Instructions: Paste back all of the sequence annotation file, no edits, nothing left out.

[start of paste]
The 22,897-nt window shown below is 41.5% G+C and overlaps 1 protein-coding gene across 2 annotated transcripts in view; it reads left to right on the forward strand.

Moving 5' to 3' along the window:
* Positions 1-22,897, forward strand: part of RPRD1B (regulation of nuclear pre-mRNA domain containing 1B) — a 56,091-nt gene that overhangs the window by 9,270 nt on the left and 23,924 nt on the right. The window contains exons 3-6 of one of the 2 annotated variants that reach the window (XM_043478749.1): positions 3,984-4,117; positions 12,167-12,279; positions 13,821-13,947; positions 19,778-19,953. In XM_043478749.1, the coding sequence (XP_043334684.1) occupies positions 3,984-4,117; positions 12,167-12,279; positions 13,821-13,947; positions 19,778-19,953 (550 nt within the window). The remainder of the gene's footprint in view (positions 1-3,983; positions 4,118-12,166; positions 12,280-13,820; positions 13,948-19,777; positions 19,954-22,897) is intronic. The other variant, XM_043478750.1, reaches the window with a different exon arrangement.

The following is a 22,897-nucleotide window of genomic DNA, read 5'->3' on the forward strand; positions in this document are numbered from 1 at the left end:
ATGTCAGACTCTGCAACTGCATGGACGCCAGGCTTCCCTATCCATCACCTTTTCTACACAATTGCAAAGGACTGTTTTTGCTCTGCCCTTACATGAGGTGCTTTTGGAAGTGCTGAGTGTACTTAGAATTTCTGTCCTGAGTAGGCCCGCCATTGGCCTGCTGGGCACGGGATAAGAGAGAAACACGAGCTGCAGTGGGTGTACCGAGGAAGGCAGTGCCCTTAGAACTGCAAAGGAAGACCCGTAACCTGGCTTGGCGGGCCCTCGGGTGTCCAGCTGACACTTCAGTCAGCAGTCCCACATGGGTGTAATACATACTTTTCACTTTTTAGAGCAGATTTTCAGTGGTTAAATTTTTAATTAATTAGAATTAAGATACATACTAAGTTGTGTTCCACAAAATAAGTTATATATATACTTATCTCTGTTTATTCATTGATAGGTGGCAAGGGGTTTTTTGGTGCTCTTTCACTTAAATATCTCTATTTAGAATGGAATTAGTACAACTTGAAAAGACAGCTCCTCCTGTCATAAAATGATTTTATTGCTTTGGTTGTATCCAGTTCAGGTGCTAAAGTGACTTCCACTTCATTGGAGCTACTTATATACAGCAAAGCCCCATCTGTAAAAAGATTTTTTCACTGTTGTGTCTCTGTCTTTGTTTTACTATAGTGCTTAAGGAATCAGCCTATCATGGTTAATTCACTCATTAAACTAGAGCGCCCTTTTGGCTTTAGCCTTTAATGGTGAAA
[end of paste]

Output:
The 22,897-nt window shown below is 41.5% G+C and overlaps 1 protein-coding gene across 2 annotated transcripts in view; it reads left to right on the forward strand.

Moving 5' to 3' along the window:
* Positions 1-22,897, forward strand: part of RPRD1B (regulation of nuclear pre-mRNA domain containing 1B) — a 56,091-nt gene that overhangs the window by 9,270 nt on the left and 23,924 nt on the right. The window contains exons 3-6 of one of the 2 annotated variants that reach the window (XM_043478749.1): positions 3,984-4,117; positions 12,167-12,279; positions 13,821-13,947; positions 19,778-19,953. In XM_043478749.1, the coding sequence (XP_043334684.1) occupies positions 3,984-4,117; positions 12,167-12,279; positions 13,821-13,947; positions 19,778-19,953 (550 nt within the window). The remainder of the gene's footprint in view (positions 1-3,983; positions 4,118-12,166; positions 12,280-13,820; positions 13,948-19,777; positions 19,954-22,897) is intronic. The other variant, XM_043478750.1, reaches the window with a different exon arrangement.

The following is a 22,897-nucleotide window of genomic DNA, read 5'->3' on the forward strand; positions in this document are numbered from 1 at the left end:
ATGTCAGACTCTGCAACTGCATGGACGCCAGGCTTCCCTATCCATCACCTTTTCTACACAATTGCAAAGGACTGTTTTTGCTCTGCCCTTACATGAGGTGCTTTTGGAAGTGCTGAGTGTACTTAGAATTTCTGTCCTGAGTAGGCCCGCCATTGGCCTGCTGGGCACGGGATAAGAGAGAAACACGAGCTGCAGTGGGTGTACCGAGGAAGGCAGTGCCCTTAGAACTGCAAAGGAAGACCCGTAACCTGGCTTGGCGGGCCCTCGGGTGTCCAGCTGACACTTCAGTCAGCAGTCCCACATGGGTGTAATACATACTTTTCACTTTTTAGAGCAGATTTTCAGTGGTTAAATTTTTAATTAATTAGAATTAAGATACATACTAAGTTGTGTTCCACAAAATAAGTTATATATATACTTATCTCTGTTTATTCATTGATAGGTGGCAAGGGGTTTTTTGGTGCTCTTTCACTTAAATATCTCTATTTAGAATGGAATTAGTACAACTTGAAAAGACAGCTCCTCCTGTCATAAAATGATTTTATTGCTTTGGTTGTATCCAGTTCAGGTGCTAAAGTGACTTCCACTTCATTGGAGCTACTTATATACAGCAAAGCCCCATCTGTAAAAAGATTTTTTCACTGTTGTGTCTCTGTCTTTGTTTTACTATAGTGCTTAAGGAATCAGCCTATCATGGTTAATTCACTCATTAAACTAGAGCGCCCTTTTGGCTTTAGCCTTTAATGGTGAAA